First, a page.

Create a form inside the <article> element. This needs to consist of the opening and closing form tags, as well as a series of form fields and labels. We’ve created five different input fields for data, plus a checkbox and a submit button. Each element has a corresponding <label> associated with it. Add some CSS styles to suit your design.

Form fields

Our input fields are all set to type=”text”, with the exception of the checkbox and submit button. Up until HTML5, if you wanted users to submit text you only had the choice of text or textarea as input types, but we’re going to use a new type for the email field – type=”email”. Put that in place and notice that nothing appears to change upon loading your page.

The required marker

We can let the web browser know that a field is required by adding the required attribute to the <input> tag. Put this in place for any fields that are necessary for your application (we’ve added a required marker to the name and email fields). Now that we’ve got the required marker, we can use some new CSS pseudo classes to apply dynamic styling to these elements.

New CSS pseudo classes

New to CSS with the advent of HTML5 is the ability to target invalid and valid form fields. These pseudo classes are active depending upon the state of a form field – if it meets the required stipulations, fields will be ‘valid’, if not – ‘invalid’. Add some code to your stylesheet to apply different backgrounds to input:valid and input:invalid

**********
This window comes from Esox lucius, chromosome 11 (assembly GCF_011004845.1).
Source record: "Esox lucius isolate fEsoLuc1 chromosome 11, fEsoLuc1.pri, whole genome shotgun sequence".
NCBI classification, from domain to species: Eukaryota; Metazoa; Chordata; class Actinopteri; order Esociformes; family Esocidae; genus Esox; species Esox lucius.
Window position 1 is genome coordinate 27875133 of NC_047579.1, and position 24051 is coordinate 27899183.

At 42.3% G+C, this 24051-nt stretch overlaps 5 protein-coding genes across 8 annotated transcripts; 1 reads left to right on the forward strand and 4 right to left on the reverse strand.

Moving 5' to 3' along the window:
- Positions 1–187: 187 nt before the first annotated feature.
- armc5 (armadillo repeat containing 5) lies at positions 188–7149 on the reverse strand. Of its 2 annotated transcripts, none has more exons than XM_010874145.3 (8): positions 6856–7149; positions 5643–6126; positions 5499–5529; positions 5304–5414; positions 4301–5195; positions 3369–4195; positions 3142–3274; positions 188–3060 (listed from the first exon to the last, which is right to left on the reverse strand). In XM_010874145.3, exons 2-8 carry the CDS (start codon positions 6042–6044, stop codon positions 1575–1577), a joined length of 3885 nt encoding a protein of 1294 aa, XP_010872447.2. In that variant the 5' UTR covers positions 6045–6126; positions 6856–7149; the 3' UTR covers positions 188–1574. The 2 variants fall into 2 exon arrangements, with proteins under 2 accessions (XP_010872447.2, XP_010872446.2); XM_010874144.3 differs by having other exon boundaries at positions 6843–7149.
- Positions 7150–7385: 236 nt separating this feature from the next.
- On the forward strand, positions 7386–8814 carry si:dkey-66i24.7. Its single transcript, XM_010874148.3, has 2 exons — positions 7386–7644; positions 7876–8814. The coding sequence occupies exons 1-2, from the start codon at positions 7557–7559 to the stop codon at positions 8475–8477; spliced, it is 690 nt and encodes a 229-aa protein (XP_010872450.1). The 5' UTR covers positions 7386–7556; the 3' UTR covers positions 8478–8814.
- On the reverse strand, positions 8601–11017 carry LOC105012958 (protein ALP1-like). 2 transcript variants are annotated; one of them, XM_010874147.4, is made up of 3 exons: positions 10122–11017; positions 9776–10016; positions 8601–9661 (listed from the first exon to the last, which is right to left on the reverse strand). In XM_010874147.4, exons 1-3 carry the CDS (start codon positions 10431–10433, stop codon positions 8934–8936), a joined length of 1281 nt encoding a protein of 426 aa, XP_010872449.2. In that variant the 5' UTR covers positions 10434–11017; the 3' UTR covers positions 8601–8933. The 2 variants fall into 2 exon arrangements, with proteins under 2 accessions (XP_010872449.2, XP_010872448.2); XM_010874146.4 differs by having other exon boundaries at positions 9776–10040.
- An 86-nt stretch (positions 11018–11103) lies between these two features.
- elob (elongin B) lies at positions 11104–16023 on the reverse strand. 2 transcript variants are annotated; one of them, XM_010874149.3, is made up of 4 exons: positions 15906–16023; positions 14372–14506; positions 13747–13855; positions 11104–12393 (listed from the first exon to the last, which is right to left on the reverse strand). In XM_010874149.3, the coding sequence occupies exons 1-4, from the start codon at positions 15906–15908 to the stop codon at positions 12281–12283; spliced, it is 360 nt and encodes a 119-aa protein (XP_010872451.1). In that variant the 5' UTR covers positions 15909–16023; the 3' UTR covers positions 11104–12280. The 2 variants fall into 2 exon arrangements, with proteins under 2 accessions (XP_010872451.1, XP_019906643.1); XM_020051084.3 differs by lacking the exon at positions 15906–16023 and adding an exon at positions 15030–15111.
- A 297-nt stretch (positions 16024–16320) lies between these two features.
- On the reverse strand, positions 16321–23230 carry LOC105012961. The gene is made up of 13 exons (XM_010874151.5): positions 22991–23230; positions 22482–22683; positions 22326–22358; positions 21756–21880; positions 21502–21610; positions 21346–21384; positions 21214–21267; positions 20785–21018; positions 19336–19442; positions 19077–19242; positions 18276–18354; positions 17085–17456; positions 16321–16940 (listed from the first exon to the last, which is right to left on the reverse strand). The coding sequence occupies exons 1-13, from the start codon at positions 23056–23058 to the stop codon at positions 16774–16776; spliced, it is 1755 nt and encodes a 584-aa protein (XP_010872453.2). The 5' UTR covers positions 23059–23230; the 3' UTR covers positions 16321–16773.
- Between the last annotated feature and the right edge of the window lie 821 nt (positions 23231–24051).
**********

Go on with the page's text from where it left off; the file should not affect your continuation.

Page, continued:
Input validation

You’ll notice that if you apply the required marker to the text elements for the First Name and Last Name fields, they become valid as soon as you enter some text. The Email address field only becomes valid once you’ve entered a properly formatted email address. However, this is your web browser applying validation for you – automatically!

Placeholder text

It’s good from a usability point of view to give the person completing the form some cues to help them see what kind of information you’re looking for. The placeholder attribute allows you to show this easily, and placeholder text is automatically styled to show that it’s a hint rather than actual data. Add placeholder=”your hint” attributes to each of your fields.